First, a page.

23 If you would make a good sausage for a salad
Prepared for [event name] on [date]
by [name]


Introduction
This entry is a re-creation of a recipe from Das Kuchbuch der Sabina Welserin (Germany, 16th century - V. Armstrong, trans.), entitled "23 If you would make a good sausage for a salad". [insert a brief description of dish here, possibly including any or all of the following: characteristics of the final dish, when or how it might have been served, and why you selected it]


The Source Recipe
The original text of the recipe is as follows:

23 If you would make a good sausage for a salad. Then take ten pounds of pork and five pounds of beef, always two parts pork to one part of beef. That would be fifteen pounds. To that one should take eight ounces of salt and two and one half ounces of pepper, which should be coarsely ground, and when the meat is chopped, put into it at first two pounds of bacon, diced. According to how fat the pork is, one can use less or more, take the bacon from the back and not from the belly. And the sausages should be firmly stuffed. The sooner they are dried the better. Hang them in the parlor or in the kitchen, but not in the smoke and not near the oven, so that the bacon does not melt. This should be done during the crescent moon, and fill with the minced meat well and firmly, then the sausages will remain good for a long while. Each sausage should be tied above and below and also fasten a ribbon on both ends with which they should be hung up, and every two days they should be turned, upside down, and when they are fully dried out, wrap them in a cloth and lay them in a box.



Related Recipes
While interpreting this recipe, I also considered the following recipes that appear to be related:
[edit as appropriate - note that this section should be left out if no related recipes can be found]

To Make Sausages. When you have killed your pig, take some chops, first from the part they call the filet, and then take some chops from the other side and some of the best fat, as much of the one as of the other, enough to make as many sausages as you need; and have it finely chopped and ground by a pastry-cook. Then grind fennel and a little fine salt, and then take your ground fennel, and mix thoroughly with a quart of powdered spices; then mix your meat, your spices and your fennel thoroughly together, and then fill the guts, that is to say, the small gut. (And know that the guts of an old porker are better for this purpose than those of a young pig, because they are larger.) And after this, smoke them for four days or more, and when you want to eat them, put them in hot water and bring just to boiling, and then put on the grill. [Le Menagier de Paris]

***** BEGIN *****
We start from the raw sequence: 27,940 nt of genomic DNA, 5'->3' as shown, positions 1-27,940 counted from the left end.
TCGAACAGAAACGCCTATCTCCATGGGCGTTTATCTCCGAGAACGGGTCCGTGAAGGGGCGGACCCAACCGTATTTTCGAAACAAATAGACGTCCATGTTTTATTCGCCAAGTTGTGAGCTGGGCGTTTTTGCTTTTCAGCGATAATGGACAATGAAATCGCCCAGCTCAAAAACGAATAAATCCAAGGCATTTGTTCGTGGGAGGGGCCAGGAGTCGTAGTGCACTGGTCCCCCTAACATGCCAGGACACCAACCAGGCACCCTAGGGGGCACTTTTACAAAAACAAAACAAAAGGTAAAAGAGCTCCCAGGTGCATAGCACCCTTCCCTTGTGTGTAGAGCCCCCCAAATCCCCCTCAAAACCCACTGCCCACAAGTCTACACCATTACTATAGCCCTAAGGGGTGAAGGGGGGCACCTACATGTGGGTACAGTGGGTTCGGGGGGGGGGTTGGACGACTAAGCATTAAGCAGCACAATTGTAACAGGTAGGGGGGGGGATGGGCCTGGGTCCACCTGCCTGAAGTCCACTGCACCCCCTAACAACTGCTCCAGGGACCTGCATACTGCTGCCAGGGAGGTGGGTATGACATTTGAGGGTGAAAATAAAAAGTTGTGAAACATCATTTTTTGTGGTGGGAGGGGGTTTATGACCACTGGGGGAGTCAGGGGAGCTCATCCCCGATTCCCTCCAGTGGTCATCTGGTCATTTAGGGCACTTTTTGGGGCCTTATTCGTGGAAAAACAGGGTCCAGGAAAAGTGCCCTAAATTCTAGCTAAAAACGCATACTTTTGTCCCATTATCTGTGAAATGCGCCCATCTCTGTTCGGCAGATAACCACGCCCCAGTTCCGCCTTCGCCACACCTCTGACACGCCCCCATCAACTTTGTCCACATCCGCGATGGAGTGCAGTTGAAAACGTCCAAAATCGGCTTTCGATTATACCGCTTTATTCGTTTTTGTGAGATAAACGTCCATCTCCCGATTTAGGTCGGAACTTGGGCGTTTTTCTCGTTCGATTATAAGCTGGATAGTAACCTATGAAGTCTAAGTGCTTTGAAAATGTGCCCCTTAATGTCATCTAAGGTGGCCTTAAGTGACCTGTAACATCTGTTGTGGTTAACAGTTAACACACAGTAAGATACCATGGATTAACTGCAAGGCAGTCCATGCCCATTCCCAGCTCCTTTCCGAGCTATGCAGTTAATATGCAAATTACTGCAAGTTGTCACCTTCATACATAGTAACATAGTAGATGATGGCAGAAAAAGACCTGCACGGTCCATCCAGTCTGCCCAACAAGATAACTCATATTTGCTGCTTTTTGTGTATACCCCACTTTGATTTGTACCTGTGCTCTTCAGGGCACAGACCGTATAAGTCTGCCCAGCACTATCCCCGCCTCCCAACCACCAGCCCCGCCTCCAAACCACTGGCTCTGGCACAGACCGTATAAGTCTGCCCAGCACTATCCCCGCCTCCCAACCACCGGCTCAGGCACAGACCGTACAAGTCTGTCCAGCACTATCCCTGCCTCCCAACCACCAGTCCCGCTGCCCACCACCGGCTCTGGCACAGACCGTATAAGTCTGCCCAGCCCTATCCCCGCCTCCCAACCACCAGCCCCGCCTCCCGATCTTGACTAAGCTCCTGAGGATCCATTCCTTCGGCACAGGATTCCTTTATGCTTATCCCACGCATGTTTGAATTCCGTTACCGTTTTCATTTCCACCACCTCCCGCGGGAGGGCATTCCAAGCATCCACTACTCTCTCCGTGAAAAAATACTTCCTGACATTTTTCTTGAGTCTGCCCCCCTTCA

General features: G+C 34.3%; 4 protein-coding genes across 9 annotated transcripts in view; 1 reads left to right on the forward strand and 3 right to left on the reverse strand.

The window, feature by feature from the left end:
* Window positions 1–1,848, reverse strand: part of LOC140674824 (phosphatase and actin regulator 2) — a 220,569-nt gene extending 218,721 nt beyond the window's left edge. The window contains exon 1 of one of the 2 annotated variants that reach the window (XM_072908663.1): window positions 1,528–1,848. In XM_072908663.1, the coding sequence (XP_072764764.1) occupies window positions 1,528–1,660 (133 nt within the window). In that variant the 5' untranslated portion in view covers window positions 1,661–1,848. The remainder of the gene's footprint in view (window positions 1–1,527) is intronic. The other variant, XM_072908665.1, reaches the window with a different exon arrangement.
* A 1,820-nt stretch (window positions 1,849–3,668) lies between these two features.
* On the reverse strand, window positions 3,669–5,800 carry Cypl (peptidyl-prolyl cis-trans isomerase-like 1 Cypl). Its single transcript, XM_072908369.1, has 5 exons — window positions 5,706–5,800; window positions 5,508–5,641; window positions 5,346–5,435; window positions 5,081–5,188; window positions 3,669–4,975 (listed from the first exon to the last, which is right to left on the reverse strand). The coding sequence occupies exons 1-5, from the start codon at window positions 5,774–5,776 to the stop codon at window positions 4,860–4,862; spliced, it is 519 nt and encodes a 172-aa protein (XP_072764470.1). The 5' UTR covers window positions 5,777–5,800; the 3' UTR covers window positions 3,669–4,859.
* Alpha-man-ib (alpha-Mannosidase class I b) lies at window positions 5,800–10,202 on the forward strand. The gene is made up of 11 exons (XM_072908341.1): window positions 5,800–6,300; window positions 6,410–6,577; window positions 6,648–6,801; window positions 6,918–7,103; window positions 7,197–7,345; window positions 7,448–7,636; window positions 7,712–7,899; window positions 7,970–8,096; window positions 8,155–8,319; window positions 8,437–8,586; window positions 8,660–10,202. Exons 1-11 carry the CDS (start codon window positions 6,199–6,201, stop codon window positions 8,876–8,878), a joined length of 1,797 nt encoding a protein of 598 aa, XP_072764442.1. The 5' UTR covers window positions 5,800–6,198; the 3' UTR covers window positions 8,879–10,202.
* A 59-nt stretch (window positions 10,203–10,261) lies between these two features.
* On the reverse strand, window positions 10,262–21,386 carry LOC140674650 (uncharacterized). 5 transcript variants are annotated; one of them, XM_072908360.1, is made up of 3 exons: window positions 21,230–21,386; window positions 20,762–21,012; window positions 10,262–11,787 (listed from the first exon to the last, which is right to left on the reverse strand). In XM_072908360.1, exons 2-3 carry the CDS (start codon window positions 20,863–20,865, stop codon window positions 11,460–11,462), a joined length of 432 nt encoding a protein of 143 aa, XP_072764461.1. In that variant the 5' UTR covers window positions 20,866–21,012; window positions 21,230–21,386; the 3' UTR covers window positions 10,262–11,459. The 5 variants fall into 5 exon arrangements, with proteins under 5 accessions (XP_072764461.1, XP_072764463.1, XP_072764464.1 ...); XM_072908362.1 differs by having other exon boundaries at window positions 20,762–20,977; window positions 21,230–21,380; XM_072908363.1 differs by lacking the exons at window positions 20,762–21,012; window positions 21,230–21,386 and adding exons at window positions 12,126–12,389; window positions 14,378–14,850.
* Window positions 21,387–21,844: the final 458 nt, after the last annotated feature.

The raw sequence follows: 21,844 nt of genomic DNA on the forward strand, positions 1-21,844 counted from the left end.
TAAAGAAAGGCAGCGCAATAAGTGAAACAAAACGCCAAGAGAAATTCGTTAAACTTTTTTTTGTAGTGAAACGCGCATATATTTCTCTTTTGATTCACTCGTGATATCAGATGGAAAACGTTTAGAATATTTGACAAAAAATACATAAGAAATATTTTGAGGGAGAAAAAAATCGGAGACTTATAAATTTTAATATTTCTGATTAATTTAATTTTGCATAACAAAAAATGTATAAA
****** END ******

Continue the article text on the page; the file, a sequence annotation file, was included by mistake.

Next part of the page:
[if desired and applicable, add notes here about significant commonalities or differences between the main recipe and any similar ones]


Materials
The original recipe calls for the following ingredients: [edit this list as appropriate]

sausage
pork
beef
salt
pepper
venison


[if desired and applicable, add notes here about the ingredients - if any substitutions were made, explain why - also note what quantities were used for each ingredient and, if possible, why]


Procedure
[include a paragraph or two describing the steps taken in preparing the recipe - if applicable, describe any differences between the process in the original source and that used in the re-creation, along with the reason for the deviation]

[add any information about any necessary equipment - if applicable, note when the equipment differed from that used in the medieval period, and explain why the original wasn't used]


Bibliography

[Replace citations with those from books where appropriate and/or possible. Make sure any links work, and that the referenced text is presented accurately]

Searchable index of "Das Kuchbuch der Sabina Welserin". Medieval Cookery.
  <http://www.medievalcookery.com/search/display.html?kuchb:23>. Accessed on November 20, 2019, 4:37 am.

Searchable index of "Le Menagier de Paris". Medieval Cookery.
  <http://www.medievalcookery.com/search/display.html?menag:571>. Accessed on November 20, 2019, 4:37 am.




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